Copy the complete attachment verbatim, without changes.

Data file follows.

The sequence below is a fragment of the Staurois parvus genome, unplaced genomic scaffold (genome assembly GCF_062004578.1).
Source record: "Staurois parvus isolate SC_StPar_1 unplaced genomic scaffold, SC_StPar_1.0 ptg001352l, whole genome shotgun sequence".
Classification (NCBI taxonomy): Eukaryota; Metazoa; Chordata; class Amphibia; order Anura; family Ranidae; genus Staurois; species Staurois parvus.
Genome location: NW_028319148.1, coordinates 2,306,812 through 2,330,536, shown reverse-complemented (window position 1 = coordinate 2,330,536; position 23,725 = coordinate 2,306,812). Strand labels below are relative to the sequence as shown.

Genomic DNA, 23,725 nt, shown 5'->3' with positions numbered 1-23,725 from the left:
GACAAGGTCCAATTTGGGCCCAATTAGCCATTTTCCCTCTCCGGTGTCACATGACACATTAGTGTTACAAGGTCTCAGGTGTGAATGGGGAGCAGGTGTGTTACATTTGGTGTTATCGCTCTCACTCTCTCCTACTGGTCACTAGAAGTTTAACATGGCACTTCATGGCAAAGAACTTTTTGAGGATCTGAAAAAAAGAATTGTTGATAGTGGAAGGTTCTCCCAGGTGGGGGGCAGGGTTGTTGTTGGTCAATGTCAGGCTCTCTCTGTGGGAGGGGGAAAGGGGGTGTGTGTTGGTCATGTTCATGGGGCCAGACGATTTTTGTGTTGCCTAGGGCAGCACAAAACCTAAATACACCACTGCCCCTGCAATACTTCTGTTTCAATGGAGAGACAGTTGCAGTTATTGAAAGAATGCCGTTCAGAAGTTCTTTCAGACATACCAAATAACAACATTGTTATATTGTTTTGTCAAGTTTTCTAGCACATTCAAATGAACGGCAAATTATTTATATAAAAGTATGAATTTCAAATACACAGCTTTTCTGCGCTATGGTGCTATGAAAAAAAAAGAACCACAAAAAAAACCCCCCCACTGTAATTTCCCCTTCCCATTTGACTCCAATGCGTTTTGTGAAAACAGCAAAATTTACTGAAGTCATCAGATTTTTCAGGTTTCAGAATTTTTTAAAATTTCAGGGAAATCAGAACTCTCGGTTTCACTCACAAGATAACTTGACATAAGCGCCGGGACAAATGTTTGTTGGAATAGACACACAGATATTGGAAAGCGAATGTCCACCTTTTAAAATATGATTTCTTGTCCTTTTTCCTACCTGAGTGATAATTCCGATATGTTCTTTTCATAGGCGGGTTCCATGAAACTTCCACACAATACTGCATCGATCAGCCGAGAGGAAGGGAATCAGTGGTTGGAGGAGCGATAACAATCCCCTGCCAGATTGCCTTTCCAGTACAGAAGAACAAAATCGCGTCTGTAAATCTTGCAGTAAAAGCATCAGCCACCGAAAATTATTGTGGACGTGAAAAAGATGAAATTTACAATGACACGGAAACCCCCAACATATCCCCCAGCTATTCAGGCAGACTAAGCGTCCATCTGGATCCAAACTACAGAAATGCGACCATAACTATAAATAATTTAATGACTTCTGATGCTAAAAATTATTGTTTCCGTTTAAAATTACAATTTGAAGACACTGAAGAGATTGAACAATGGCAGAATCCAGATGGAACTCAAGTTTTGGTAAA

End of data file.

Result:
The sequence below is a fragment of the Staurois parvus genome, unplaced genomic scaffold (genome assembly GCF_062004578.1).
Source record: "Staurois parvus isolate SC_StPar_1 unplaced genomic scaffold, SC_StPar_1.0 ptg001352l, whole genome shotgun sequence".
Classification (NCBI taxonomy): Eukaryota; Metazoa; Chordata; class Amphibia; order Anura; family Ranidae; genus Staurois; species Staurois parvus.
Genome location: NW_028319148.1, coordinates 2,306,812 through 2,330,536, shown reverse-complemented (window position 1 = coordinate 2,330,536; position 23,725 = coordinate 2,306,812). Strand labels below are relative to the sequence as shown.

Genomic DNA, 23,725 nt, shown 5'->3' with positions numbered 1-23,725 from the left:
GACAAGGTCCAATTTGGGCCCAATTAGCCATTTTCCCTCTCCGGTGTCACATGACACATTAGTGTTACAAGGTCTCAGGTGTGAATGGGGAGCAGGTGTGTTACATTTGGTGTTATCGCTCTCACTCTCTCCTACTGGTCACTAGAAGTTTAACATGGCACTTCATGGCAAAGAACTTTTTGAGGATCTGAAAAAAAGAATTGTTGATAGTGGAAGGTTCTCCCAGGTGGGGGGCAGGGTTGTTGTTGGTCAATGTCAGGCTCTCTCTGTGGGAGGGGGAAAGGGGGTGTGTGTTGGTCATGTTCATGGGGCCAGACGATTTTTGTGTTGCCTAGGGCAGCACAAAACCTAAATACACCACTGCCCCTGCAATACTTCTGTTTCAATGGAGAGACAGTTGCAGTTATTGAAAGAATGCCGTTCAGAAGTTCTTTCAGACATACCAAATAACAACATTGTTATATTGTTTTGTCAAGTTTTCTAGCACATTCAAATGAACGGCAAATTATTTATATAAAAGTATGAATTTCAAATACACAGCTTTTCTGCGCTATGGTGCTATGAAAAAAAAAGAACCACAAAAAAAACCCCCCCACTGTAATTTCCCCTTCCCATTTGACTCCAATGCGTTTTGTGAAAACAGCAAAATTTACTGAAGTCATCAGATTTTTCAGGTTTCAGAATTTTTTAAAATTTCAGGGAAATCAGAACTCTCGGTTTCACTCACAAGATAACTTGACATAAGCGCCGGGACAAATGTTTGTTGGAATAGACACACAGATATTGGAAAGCGAATGTCCACCTTTTAAAATATGATTTCTTGTCCTTTTTCCTACCTGAGTGATAATTCCGATATGTTCTTTTCATAGGCGGGTTCCATGAAACTTCCACACAATACTGCATCGATCAGCCGAGAGGAAGGGAATCAGTGGTTGGAGGAGCGATAACAATCCCCTGCCAGATTGCCTTTCCAGTACAGAAGAACAAAATCGCGTCTGTAAATCTTGCAGTAAAAGCATCAGCCACCGAAAATTATTGTGGACGTGAAAAAGATGAAATTTACAATGACACGGAAACCCCCAACATATCCCCCAGCTATTCAGGCAGACTAAGCGTCCATCTGGATCCAAACTACAGAAATGCGACCATAACTATAAATAATTTAATGACTTCTGATGCTAAAAATTATTGTTTCCGTTTAAAATTACAATTTGAAGACACTGAAGAGATTGAACAATGGCAGAATCCAGATGGAACTCAAGTTTTGGTAAA